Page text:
3. The first 3 issues recorded in that suit were (1) “whether the liability of the 1st defendant to the bond has been relieved by the transfer of the payment through Annamalai Chetti, (2) whether the payment pleaded by defendants 2 to 4 are true, (3) whether the hypotheca and the defendants are liable to plaint debt.”

4. The first of these issues was decided in the negative, on the ground of failure of proof of Arunachelam Chetti’s consent to the assignment to Annamalai Chetti. The 2nd issue was also decided in the negative; and the 3rd in the affirmative so far as the hypothecated property and 1st defendant were concerned; while, as to the other defendants, though it was held that they could not be held liable “merely on the ground that they derived an interest in the hypotheca from Annamalai Chetti,” they wore held to have been “rightly made parties as they set up certain claims over the hypotheca.” The result was a decree for the then plaintiff for the sum sued for with costs and further interest and that in default of payment within 3 months the hypothecated property be sold in satisfaction of the decree–see Exhs. II and XI. It was in execution of this decree that the two villages Karuvoor and Marayakudi were sold for a sum of Rs. 14,650, of which Us. 14,611 were paid in satisfaction of that decree.

5. The present defendant then brought a suit (No. 24 of 1877 on the file of the same court) against this plaintiff and 2 brothers of his, and also against Annamalai Chetti’s son and brother, for the recovery of Rs. 21,132-3-9 as damages sustained by him in consequence of failure of the latter to discharge the debts due to Arunachelam Chetti, which had led to his being sued and having to satisfy two decrees consequently passed against him–the decrees being the one referred to above (in O. S. No. 76 of 1874) and another (in O. S. No. 75 of 1874) on a simple bond–the judgment and decree in which are filed as Exhs, XII and X respectively. It was found in that suit that of the Rs. 30,000 payable by Annamalai Chetti under Exh A, only Rs. 22,000 had been paid, and that consequently this defendant was entitled to recover “damages from this plaintiff and his assignors, but that the amount actually due to Arunachelam was Rs. 38,000 and not only Rs. 30,000 and that as this defendant’s father was liable for the excess amount of Rs. 8,000 the same, plus a sum of Rs. 422-1-11 found to be rents appropriated by the then plaintiff, should be deducted from the Rs. 21,132-3-9 sued for; and a decree was passed in favour of the then plaintiff (now defendant) for the difference, Rs. 12,690-1-10. See Exh C.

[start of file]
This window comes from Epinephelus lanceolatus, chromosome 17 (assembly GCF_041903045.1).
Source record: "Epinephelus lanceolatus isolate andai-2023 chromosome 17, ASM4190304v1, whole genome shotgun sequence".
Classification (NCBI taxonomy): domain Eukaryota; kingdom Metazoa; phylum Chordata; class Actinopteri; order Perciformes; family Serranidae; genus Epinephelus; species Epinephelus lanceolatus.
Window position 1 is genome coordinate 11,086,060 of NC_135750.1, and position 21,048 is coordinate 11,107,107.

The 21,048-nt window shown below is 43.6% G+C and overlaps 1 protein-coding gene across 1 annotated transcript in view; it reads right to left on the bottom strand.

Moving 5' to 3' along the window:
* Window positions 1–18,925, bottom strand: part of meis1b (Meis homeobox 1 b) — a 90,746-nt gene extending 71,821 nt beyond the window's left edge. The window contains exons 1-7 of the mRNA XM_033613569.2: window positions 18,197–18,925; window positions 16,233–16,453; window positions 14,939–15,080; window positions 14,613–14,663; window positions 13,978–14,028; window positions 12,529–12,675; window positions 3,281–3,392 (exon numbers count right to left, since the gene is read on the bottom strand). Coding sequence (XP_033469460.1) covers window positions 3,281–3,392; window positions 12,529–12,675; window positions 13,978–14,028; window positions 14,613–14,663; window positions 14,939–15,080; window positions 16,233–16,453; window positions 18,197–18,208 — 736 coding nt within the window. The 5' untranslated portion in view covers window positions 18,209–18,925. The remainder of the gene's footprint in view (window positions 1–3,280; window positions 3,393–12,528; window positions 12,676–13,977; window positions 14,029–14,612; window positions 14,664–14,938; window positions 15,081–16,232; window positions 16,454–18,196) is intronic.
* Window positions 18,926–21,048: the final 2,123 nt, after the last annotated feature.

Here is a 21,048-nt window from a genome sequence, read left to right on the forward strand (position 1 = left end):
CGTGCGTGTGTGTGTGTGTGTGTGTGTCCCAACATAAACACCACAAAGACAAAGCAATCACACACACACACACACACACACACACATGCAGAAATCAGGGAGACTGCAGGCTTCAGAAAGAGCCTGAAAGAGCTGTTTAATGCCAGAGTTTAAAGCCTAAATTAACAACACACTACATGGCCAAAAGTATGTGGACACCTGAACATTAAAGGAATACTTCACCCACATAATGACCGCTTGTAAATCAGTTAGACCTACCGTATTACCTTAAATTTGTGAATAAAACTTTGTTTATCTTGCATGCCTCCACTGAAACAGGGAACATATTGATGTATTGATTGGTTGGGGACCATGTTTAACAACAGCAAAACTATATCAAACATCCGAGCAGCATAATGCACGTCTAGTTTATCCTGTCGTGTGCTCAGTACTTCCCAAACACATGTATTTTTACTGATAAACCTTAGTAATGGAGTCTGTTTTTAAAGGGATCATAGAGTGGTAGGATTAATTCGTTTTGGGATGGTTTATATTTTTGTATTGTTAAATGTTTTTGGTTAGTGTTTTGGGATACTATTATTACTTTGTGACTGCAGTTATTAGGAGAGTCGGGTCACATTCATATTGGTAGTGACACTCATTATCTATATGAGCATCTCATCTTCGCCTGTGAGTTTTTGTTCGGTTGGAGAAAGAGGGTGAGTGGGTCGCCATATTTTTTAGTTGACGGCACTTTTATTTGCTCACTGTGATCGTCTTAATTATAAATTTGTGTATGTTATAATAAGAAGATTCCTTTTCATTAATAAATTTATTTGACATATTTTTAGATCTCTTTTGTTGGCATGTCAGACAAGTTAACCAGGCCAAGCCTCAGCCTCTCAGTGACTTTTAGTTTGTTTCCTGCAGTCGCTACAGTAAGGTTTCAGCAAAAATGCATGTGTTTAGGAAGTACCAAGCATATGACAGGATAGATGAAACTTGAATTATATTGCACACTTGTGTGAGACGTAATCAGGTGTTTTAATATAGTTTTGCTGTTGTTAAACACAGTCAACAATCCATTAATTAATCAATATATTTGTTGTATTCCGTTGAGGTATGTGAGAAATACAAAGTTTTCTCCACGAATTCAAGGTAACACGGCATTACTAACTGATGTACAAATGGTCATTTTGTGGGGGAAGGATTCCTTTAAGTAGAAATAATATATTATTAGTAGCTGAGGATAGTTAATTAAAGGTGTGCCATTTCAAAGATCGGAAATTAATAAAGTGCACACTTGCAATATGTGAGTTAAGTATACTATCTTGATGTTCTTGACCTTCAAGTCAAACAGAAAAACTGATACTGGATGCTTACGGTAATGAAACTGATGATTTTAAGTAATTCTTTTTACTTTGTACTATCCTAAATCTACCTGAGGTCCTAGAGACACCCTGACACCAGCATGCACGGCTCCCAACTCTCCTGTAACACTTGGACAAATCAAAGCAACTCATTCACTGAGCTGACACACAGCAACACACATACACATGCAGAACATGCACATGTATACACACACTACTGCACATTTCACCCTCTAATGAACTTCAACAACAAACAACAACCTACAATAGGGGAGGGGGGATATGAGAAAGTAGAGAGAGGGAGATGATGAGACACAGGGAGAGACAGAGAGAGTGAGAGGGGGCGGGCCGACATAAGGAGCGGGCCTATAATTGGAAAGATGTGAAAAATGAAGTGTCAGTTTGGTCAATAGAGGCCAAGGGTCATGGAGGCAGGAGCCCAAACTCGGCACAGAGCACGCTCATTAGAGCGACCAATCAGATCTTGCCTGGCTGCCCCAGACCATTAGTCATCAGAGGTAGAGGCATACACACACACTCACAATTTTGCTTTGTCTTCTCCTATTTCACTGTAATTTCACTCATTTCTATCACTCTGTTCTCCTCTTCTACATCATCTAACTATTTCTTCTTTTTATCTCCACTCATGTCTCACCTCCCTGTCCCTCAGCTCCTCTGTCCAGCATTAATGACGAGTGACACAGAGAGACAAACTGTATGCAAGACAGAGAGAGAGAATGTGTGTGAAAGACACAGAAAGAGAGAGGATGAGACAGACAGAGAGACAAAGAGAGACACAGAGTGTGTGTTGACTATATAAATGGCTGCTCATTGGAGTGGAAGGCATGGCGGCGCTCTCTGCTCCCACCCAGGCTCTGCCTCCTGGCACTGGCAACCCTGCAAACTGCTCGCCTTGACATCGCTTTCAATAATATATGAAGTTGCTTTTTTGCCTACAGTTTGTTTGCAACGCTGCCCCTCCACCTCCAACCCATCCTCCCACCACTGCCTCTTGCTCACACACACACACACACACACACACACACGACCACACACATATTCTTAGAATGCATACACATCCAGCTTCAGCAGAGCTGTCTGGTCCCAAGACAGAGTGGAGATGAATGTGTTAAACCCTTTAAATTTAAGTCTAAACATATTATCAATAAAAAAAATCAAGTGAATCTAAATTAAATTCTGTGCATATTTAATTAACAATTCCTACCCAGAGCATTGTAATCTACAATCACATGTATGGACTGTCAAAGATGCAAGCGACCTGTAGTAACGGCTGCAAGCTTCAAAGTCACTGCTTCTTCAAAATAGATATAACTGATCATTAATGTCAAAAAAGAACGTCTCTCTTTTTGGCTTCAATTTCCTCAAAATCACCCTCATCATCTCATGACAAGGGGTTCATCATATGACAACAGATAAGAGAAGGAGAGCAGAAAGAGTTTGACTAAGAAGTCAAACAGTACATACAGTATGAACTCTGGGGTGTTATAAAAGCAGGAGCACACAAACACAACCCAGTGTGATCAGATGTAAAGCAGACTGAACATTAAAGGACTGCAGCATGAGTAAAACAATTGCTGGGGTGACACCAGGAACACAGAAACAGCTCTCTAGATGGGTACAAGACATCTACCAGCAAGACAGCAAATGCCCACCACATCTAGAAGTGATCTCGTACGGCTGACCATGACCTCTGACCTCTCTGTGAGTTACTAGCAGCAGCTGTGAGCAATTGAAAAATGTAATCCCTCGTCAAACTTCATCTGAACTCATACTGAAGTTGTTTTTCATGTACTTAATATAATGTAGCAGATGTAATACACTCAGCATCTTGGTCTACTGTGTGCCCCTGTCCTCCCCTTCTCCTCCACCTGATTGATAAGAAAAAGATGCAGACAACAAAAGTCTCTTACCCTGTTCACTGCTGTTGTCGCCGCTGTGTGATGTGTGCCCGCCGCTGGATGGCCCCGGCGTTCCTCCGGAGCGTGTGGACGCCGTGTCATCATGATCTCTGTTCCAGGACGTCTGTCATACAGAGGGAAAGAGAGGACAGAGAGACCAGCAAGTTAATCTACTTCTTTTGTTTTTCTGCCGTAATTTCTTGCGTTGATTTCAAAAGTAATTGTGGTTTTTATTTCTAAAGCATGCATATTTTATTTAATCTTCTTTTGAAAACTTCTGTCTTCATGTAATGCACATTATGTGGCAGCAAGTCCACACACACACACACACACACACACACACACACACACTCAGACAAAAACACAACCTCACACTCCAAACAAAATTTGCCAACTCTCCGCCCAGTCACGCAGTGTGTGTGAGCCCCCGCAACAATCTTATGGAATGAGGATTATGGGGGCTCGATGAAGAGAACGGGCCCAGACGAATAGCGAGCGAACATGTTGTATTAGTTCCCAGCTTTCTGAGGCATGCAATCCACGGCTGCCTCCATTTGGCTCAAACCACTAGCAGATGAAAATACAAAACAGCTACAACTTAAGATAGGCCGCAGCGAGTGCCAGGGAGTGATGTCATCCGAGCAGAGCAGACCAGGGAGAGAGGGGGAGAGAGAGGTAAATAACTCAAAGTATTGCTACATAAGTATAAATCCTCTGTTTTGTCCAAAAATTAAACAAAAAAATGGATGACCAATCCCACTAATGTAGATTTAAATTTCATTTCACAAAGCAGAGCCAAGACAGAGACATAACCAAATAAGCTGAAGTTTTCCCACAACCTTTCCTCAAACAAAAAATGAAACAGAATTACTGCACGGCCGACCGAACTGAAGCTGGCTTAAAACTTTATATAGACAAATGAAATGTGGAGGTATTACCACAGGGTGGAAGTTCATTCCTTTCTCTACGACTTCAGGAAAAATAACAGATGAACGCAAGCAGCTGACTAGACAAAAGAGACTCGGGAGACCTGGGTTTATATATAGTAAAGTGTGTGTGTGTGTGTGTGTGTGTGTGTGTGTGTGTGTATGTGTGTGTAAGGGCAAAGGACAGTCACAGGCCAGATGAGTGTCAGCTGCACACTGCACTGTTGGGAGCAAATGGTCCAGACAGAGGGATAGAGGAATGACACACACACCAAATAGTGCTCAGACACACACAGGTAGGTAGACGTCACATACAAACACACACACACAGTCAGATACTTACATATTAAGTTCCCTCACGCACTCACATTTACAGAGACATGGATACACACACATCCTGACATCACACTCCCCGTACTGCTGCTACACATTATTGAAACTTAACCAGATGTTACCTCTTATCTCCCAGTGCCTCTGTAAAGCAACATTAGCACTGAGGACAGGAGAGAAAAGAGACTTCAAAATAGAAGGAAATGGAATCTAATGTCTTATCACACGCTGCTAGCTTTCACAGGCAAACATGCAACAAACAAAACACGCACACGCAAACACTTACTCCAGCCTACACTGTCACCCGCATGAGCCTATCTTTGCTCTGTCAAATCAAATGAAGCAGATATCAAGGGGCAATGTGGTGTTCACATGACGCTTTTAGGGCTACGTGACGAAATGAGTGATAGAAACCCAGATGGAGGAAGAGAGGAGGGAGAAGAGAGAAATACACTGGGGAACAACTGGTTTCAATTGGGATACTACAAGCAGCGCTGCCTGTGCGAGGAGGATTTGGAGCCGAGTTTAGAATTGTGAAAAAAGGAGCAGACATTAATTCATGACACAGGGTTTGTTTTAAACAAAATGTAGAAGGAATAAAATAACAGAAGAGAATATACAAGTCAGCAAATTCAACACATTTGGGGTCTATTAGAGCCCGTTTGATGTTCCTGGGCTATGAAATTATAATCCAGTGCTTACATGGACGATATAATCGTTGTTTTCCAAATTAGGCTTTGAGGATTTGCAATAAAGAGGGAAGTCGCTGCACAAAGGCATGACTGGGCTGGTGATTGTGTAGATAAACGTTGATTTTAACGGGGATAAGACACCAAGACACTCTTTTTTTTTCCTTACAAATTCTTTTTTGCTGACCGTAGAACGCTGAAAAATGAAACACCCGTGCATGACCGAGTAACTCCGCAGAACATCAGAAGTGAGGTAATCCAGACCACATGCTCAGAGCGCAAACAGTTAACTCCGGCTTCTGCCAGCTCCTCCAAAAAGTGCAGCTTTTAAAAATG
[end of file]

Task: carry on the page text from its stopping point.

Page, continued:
6. On appeal, this decree was modified by deducting from the amount decreed a sum of Rs. 5,321 as “counter interest” on the excess sum of Rs. 8,000 which “it was the plaintiff’s duty to pay,” as “Annamalai Chetti undertook to pay only Rs. 30,000”; and further the amount thus reduced was made payable by 1st and 2nd defendants (the representatives of Annamalai Chetti)–the decree of the lower court as against 3rd, 4th and 5th defendants, viz., present plaintiff and his brothers, being reversed, it being declared however “that the mortgage in their hands will be good only for the sum of Rs. 22,000,” (See Exh D.)